Labour urge Chancellor to 'ease the squeeze' on families

The Labour leader Ed Miliband has challenged George Osborne to use this week’s budget to ‘ease the squeeze’ on families by reversing cuts to tax credits.

Labour said that reducing tax relief on the pension contributions of high earners could help fund the reversal of working and child tax credit cuts for the less wealthy.

Miliband also accused the government of being out of touch by spending the last few weeks “arguing about the political cover they need” to cut the 50p top rate of tax for those earning above £150,000 while families’ living standards are squeezed.

Citing figures suggesting the average family will be £530 worse off on average from April 2013, he said that cutting the top rate of tax was the wrong priority for the government.  Instead he urged them to focus on reinstating working tax credits for up to 200,000 working couples ‘trying to do the right thing.’

Shadow chancellor Ed Balls said the Osborne’s reversal of the tax cut on pension contributions for high earners had failed to generate the expected £4bn of revenue for the treasury.  However, he said that by halving the rate of pension tax relief, the government could generate funding for the less well off.

Balls said: "We have a simple proposition today. Based on the House of Commons research, and taking into account the changes to the pension cap that George Osborne has already introduced, a reduction in the rate at which top rate taxpayers can claim pensions tax relief from 50% to 26% would be sufficient to reverse this tax cut – with the funds raised then available to help those on low and middle incomes.

"Taking a deliberately cautious view, if the net revenue to the exchequer from this change was £1.25bn, then reversing this tax cut for people earning more than £150,000 would allow the government to reinstate the cuts to working and child tax credits that the chancellor chose to make in his autumn statement when he announced his borrowing plans were £158bn off track."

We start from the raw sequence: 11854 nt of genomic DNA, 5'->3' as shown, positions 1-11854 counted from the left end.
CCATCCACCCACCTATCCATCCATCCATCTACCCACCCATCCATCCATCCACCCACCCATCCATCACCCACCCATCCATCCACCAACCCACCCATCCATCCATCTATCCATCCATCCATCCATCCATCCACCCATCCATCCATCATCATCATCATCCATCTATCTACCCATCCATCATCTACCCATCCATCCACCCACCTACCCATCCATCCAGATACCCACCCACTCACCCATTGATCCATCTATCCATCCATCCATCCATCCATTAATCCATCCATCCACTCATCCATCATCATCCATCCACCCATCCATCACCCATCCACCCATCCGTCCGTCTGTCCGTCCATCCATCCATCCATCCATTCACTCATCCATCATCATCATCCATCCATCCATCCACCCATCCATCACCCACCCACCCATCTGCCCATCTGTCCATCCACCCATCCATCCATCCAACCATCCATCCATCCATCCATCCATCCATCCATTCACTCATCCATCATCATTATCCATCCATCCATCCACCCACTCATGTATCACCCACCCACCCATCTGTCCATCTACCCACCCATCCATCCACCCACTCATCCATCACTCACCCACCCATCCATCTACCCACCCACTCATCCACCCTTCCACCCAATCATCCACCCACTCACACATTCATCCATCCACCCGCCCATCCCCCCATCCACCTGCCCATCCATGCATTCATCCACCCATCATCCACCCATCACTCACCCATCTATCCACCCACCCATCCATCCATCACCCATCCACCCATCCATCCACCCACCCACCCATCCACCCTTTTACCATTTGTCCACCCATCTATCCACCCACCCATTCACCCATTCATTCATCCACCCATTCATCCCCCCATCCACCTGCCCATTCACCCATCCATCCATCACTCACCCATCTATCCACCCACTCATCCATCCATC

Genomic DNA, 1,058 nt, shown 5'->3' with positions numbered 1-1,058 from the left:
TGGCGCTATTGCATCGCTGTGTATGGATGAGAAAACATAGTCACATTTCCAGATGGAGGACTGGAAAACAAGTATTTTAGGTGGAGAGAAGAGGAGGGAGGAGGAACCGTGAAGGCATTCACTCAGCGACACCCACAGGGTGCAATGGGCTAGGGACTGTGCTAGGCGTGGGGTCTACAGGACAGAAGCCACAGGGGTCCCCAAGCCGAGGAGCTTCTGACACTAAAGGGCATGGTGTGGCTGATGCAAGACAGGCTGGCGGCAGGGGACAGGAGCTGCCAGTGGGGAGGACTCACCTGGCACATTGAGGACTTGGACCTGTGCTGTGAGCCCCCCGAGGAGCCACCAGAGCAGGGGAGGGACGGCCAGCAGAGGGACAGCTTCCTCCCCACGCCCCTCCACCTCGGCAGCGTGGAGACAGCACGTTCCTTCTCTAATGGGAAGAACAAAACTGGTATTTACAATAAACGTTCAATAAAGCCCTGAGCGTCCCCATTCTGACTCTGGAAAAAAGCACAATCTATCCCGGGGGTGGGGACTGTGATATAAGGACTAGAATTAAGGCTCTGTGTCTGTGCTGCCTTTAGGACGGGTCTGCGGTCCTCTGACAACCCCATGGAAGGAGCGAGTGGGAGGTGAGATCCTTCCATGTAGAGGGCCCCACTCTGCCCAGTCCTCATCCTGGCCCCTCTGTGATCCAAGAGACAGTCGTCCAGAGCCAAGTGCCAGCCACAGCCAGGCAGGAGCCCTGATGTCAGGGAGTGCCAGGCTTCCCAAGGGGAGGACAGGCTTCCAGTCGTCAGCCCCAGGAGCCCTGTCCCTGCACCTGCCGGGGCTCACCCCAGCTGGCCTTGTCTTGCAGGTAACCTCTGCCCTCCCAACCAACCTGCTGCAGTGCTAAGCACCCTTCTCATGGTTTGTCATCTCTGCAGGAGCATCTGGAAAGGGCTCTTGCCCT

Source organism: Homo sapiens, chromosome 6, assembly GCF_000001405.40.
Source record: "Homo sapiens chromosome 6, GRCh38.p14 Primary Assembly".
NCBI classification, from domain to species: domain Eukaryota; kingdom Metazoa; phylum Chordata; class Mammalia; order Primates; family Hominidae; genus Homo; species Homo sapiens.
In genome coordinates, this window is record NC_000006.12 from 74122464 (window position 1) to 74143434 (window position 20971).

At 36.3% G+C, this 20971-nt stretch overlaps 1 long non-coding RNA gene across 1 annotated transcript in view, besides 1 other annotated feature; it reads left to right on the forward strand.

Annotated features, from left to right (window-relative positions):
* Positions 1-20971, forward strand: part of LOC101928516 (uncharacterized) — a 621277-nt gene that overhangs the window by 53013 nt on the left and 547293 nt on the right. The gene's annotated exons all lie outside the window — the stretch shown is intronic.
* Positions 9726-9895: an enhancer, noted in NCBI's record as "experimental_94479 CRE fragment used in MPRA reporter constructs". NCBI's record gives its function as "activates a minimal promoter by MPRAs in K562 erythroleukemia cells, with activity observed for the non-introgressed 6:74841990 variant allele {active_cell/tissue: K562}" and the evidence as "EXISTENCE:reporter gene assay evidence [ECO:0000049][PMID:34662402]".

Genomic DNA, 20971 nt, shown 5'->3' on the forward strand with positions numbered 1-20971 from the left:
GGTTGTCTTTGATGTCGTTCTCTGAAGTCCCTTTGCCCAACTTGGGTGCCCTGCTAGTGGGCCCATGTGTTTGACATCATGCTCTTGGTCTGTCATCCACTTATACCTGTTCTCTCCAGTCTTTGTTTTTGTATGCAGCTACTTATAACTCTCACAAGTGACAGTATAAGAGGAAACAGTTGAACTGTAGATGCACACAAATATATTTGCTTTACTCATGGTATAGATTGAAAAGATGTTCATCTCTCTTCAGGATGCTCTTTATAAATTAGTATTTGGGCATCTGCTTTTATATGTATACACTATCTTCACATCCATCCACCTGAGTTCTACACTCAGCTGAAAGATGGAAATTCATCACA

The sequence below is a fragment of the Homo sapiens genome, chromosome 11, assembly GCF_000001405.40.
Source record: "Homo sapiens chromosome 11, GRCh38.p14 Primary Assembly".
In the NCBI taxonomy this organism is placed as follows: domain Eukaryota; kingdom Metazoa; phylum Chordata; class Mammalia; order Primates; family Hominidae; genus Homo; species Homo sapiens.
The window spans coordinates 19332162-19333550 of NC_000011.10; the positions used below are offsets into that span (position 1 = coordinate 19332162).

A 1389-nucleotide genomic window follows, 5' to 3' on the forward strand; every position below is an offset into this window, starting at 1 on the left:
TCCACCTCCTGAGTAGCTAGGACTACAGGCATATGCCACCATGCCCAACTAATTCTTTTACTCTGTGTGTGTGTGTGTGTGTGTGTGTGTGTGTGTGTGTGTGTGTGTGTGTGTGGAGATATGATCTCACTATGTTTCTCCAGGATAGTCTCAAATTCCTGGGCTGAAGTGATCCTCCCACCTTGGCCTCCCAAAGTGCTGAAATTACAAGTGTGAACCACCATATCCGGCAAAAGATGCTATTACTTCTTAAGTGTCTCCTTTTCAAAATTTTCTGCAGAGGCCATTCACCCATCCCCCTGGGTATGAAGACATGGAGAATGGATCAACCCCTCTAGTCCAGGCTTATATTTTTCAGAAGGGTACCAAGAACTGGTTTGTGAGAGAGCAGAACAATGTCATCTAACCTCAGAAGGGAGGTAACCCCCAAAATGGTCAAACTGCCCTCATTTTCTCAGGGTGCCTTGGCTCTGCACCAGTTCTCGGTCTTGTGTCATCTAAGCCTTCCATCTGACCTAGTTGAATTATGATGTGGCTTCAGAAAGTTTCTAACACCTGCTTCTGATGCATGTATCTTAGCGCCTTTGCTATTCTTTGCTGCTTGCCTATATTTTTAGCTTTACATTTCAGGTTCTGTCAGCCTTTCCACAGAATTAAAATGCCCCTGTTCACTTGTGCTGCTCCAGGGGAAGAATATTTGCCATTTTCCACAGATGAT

Balls also said Labour would support a wealth tax such as the mansion tax favored by the business secretary, Vince Cable, and he had offered to work with Osborne to "get the details right".

But he said the priority for the revenue raised from such a tax would be to help low and middle income earners being affected by rising petrol prices, energy bills and taxes.

The Labour leader and the shadow chancellor urged the Osborne to spell out short-term measures to boost growth and reform the economy so that it ‘works’ for working people facing pressure on their living standards.

Ed Balls also called for measures to tackle unemployment, a British Investment Bank, new procurement rules and an active industrial policy to put in place the building blocks for the future of the economy.

On living standards, he said: "The priority must be to reverse the damaging cuts to tax credits. The cuts that tell working people it's not worth working, that tell working women affordable childcare is out of reach and that tell working families 'you're on your own'. We need a budget with a clear vision of how our economy can work for working people."

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